We were advised to persist, so we tried again…watching her it seemed to be really cruel, even though I knew it was for her own good.. it would certainly slow her grazing right down, protecting her weight and her gut from sugar overload and possible laminitis as well…it still seemed to go against all my natural beliefs for our relationship… had she been tricked by me  ? Was this okay ? would she stop trusting me ?

om nov 2

This led me down a path of questioning whether it was right at all to bring a pony that was native to Dartmoor off the Moor at all…essentially because I want to…? Is this right ? It is clear that with the weather patterns changing as they are and therefore the behaviour of our grasslands, that more and more ponies and horses will be at risk of Laminitis if their grazing is not managed sufficiently well

…we’re working on trying to help others by sharing what we’ve experienced and finding a way to damage limitate for the future.

Grace and May have been having a small fresh area of grass daily for the last two weeks, approx ½ metre by 6 metres, which we have been giving at 6pm each evening by extending the electric fence…they still have access to the hedgerow…we give the extension so they have most of their grazing through the night when the sugar levels are at their lowest…

om nov1

In total they have been off the main field for two months and we are reshaping their grazing area next week to be a track along the hedgerow out of the existing grassless paddock, ( approximately 25m x 25m )…the track will be 6 metres wide from the hedge and we will extend it daily by a metre into fresh grass…we’ll continue to do this until it becomes colder and the sugar levels drop back properly…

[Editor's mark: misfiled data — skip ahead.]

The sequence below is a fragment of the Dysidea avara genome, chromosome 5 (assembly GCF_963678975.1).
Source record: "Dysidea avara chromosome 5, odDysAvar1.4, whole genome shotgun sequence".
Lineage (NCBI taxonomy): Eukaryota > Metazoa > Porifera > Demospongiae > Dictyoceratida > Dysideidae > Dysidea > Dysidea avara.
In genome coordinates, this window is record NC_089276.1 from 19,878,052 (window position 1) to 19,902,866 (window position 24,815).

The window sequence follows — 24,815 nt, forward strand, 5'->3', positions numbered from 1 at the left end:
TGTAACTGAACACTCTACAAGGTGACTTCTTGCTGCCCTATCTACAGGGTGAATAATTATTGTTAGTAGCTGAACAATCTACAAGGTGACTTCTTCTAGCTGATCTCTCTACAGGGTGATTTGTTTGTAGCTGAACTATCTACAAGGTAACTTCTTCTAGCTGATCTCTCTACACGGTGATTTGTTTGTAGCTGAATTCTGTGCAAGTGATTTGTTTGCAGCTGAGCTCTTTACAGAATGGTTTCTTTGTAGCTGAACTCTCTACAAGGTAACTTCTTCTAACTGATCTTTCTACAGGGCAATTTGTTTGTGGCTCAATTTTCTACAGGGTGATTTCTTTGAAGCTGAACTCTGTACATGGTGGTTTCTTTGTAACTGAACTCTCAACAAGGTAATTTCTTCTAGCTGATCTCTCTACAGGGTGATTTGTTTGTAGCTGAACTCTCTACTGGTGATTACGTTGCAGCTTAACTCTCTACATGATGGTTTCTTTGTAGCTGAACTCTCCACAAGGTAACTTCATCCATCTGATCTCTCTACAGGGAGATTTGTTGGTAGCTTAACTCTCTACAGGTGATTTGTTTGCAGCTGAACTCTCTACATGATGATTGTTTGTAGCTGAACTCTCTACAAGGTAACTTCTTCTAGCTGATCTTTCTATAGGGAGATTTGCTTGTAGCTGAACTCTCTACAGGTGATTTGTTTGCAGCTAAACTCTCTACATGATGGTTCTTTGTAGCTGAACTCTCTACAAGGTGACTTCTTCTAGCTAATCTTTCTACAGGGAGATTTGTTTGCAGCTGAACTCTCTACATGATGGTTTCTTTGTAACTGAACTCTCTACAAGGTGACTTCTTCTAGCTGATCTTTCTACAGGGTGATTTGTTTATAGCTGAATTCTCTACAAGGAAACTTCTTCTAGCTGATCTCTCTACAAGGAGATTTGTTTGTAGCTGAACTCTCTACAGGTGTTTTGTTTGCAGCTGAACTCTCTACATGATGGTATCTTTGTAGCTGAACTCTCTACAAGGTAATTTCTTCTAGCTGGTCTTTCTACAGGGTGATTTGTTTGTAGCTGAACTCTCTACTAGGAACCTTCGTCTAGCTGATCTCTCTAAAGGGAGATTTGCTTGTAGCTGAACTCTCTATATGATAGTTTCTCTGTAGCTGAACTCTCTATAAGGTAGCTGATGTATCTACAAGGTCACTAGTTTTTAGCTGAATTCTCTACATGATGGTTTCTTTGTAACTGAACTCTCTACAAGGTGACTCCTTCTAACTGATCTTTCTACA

Chance to Adopt Grace or May to help Pony’Om’

If any of you would like to help us further our work at Pony ‘Om’, adoptions of either Grace or May are available at £25 per year…we would like to raise enough money to buy a pony harness and small cart…

Adoption makes an ideal Christmas present for anyone interested in ponies, horses or their role in our eco system and society, and their place in our hearts…Our aim is to train Grace and May to work on the Land and walk beside us to achieve our physical and spiritual growth…and have lots of fun with those who want to come along with us…

As an adopter you will receive a beautifully illustrated adoption certificate…text prompts for all Pony’Om’ blog updates, newsletters and films, invites to our events and those of associated projects, and a chance to win a family weekend with us and the ponies here at Landmatters…

Money raised through previous Pony’Om ‘ endeavours helped us to rehome and train two rescue Dartmoor Hill ponies that are now living and working happily at Embercombe, a large farm and sustainability project near Exeter…so many thanks to all those who have supported us thus far..

Much Love and Light to all of you…

Pony ‘Om’ Shanti….

Miranda, Kuki, Grace and May xxxx and not forgetting Mikey and Star xx

 

 

 

Late summer Newsletter 2014

Dear friends of Pony ‘Om’,